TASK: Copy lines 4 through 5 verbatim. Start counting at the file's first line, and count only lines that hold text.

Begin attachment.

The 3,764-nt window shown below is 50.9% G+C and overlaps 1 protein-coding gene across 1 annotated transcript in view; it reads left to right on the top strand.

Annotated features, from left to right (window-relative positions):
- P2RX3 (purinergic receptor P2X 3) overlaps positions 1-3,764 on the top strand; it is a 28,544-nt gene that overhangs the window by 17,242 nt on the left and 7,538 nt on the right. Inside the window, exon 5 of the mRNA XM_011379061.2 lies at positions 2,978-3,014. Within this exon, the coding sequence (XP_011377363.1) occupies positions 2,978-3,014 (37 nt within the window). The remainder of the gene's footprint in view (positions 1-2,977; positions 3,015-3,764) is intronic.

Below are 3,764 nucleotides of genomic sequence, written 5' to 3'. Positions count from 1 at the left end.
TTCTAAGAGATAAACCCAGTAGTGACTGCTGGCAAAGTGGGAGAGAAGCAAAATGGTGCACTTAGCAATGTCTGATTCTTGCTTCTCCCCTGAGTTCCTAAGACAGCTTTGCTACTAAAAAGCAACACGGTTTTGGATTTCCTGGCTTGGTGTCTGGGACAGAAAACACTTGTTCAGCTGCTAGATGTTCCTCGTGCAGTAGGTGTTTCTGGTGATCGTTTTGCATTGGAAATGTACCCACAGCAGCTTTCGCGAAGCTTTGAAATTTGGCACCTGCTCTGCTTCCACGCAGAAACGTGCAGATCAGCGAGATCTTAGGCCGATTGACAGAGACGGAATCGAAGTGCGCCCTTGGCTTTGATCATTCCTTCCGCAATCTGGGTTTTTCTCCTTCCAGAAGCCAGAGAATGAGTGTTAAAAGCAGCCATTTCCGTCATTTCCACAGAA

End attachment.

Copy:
Below are 3,764 nucleotides of genomic sequence, written 5' to 3'. Positions count from 1 at the left end.
TTCTAAGAGATAAACCCAGTAGTGACTGCTGGCAAAGTGGGAGAGAAGCAAAATGGTGCACTTAGCAATGTCTGATTCTTGCTTCTCCCCTGAGTTCCTAAGACAGCTTTGCTACTAAAAAGCAACACGGTTTTGGATTTCCTGGCTTGGTGTCTGGGACAGAAAACACTTGTTCAGCTGCTAGATGTTCCTCGTGCAGTAGGTGTTTCTGGTGATCGTTTTGCATTGGAAATGTACCCACAGCAGCTTTCGCGAAGCTTTGAAATTTGGCACCTGCTCTGCTTCCACGCAGAAACGTGCAGATCAGCGAGATCTTAGGCCGATTGACAGAGACGGAATCGAAGTGCGCCCTTGGCTTTGATCATTCCTTCCGCAATCTGGGTTTTTCTCCTTCCAGAAGCCAGAGAATGAGTGTTAAAAGCAGCCATTTCCGTCATTTCCACAGAA